Yuri Andreiivich, you've changed. Larisa - remarkably the same.

Komarovski

Gen. Yevgraf Zhivago: [narrating; on World War I] By the second winter, the boots had worn out... but the line still held. Even Comrade Lenin underestimated both the anguish of that 900-mile long front... as well our own cursed capacity for suffering. Half the men went into action without any arms... irregular rations... led by officers they didn't trust.
Officer: [to soldiers] Come on, you bastards!
Gen. Yevgraf Zhivago: And those they did trust...
Pasha: [leaps out of the trench and begins leading his men in a charge] Come on, Comrades! Forward, comrades! Earth-shakers!
Gen. Yevgraf Zhivago: Finally, when they could stand it no longer, they began doing what every army dreams of doing...
Gen. Yevgraf Zhivago: They began to go home. That was the beginning of the Revolution.

[narrating over a military parade in Moscow] In bourgeois terms, it was a war between the Allies and Germany. In Bolshevik terms, it was a war between the Allied and German upper classes - and which of them won was of total indifference. My task was to organize defeat, so as to hasten the onset of revolution. I enlisted under the name of Petrov. The party looked to the peasant conscript soldiers - many of whom were wearing their first real pair of boots. When the boots had worn out, they'd be ready to listen. When the time came, I was able to take three whole battalions out of the front lines with me - the best day's work I ever did. But for now, there was nothing to be done. There were too many volunteers. Most of it was mere hysteria.

Gen. Yevgraf Zhivago

Pasha: I used to admire your poetry.
Zhivago: Thank you.
Pasha: I shouldn't admire it now. I should find it absurdly personal. Don't you agree? Feelings, insights, affections... it's suddenly trivial now. You don't agree; you're wrong. The personal life is dead in Russia. History has killed it. I can see why you might hate me.
Zhivago: I hate everything you say, but not enough to kill you for it.

I am the only free man on this train! And the rest of you are CATTLE!

Kostoyed Amourski

Liberius: Comrade Doctor, I need a medical officer. Zhivago: I'm sorry, I have a wife and child in Varykino.
Razin, Liberius' Lieutenant: ...and a mistress in Yuriatin.
Liberius: [laughs] Comrade Medical Officer, we are Red partisans, and we SHOOT deserters!

Liberius: [looking at the bodies of slain White soldiers, whom he was found to be teenagers] St. Michael's Military School?
Liberius: You old bastard!

Razin, Liberius' Lieutenant: [Zhivago is trying to aide a wounded White soldier] It does not matter!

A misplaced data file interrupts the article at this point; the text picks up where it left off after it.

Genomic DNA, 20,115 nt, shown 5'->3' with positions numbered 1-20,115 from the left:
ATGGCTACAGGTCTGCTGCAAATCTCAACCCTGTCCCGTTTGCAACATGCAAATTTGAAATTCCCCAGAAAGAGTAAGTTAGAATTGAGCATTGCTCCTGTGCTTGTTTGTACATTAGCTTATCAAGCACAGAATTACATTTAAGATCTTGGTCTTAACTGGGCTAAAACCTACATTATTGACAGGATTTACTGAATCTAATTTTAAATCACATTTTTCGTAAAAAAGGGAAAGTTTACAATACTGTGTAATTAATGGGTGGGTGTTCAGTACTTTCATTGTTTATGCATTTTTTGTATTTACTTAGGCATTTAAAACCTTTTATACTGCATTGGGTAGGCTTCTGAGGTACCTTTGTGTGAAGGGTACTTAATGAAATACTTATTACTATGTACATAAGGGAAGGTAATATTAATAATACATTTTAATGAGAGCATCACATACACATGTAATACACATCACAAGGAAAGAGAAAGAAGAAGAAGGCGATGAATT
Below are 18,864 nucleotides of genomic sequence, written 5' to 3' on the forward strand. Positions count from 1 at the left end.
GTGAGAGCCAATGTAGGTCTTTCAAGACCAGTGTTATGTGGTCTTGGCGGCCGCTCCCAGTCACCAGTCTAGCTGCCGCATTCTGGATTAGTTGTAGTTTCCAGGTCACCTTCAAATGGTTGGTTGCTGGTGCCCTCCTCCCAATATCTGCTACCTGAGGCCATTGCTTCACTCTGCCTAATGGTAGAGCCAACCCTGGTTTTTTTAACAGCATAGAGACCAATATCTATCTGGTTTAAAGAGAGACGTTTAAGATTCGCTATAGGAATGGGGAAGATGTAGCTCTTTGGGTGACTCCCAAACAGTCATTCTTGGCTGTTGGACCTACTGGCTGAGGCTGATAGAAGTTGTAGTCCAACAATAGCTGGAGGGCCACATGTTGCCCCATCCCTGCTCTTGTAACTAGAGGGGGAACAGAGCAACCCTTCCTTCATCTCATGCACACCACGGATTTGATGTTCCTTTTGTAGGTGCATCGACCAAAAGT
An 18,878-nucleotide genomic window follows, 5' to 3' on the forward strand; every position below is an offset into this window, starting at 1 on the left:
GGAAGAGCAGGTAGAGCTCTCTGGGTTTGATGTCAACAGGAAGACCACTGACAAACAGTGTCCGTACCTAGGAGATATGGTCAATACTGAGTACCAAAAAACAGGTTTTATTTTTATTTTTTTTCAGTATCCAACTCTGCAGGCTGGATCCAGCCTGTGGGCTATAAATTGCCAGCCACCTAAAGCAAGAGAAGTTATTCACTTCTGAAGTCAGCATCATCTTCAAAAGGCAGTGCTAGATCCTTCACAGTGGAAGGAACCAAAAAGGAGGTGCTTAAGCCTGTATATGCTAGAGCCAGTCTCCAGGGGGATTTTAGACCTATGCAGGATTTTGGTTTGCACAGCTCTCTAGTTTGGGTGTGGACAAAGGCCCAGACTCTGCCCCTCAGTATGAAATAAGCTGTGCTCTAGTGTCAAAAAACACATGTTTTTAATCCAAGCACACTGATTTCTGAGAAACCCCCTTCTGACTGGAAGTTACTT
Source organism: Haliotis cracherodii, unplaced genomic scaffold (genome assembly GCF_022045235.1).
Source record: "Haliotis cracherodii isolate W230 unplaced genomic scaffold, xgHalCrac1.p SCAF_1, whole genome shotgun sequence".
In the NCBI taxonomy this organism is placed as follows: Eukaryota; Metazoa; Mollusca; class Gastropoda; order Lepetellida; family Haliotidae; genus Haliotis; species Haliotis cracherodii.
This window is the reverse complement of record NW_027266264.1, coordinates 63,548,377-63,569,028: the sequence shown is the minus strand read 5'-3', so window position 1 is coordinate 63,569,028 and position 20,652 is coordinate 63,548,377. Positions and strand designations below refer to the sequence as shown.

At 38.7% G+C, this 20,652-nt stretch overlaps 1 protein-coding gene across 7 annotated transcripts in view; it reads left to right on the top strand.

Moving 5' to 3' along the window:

Zhivago: Have you ever loved a woman, Razin? Razin, Liberius' Lieutenant: I once had a wife and four children.

Liberius: [Liberius and Razin are debating whether or not to allow Zhivago's release] I command this unit!
Razin, Liberius' Lieutenant: We command jointly! The Party Bulletin expressly states...
Liberius: Bah! I could have you taken out and shot!
Razin, Liberius' Lieutenant: And could you have The Party taken out and shot? Understand this

Gromeko: [reading newspaper] They've shot the Czar. And all his family.
Gromeko: Oh, that's a savage deed. What's it for?
Zhivago: It's to show there's no going back.

But don't you see her position? She's served her purpose. These men who came with me today as an escort will come for her and the child tomorrow as a firing squad! Now I know exactly what you think of me, and why. But if you're not coming with me, she's not coming with me. So are you coming with me? Do you accept the protection of this ignoble Caliban on any terms that Caliban cares to make? Or is your delicacy so exorbitant that you would sacrifice a woman and a child to it?

Komarovski

Tonya: Yuri, there's an extraordinary girl at this party.
Zhivago: I know. I'm dancing with her.

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Doctor Zhivago Quotes

Pasha: The private life is dead - for a man with any manhood.
Zhivago: I saw some of your 'manhood' on the way at a place called Minsk.
Pasha: They were selling horses to the Whites.
Zhivago: It seems you've burnt the wrong village.
Pasha: They always say that, and what does it matter? A village betrays us, a village is burned. The point's made.
Zhivago: Your point - their village.

Who are you to refuse my sugar? Who are you to refuse me anything?

Komarovski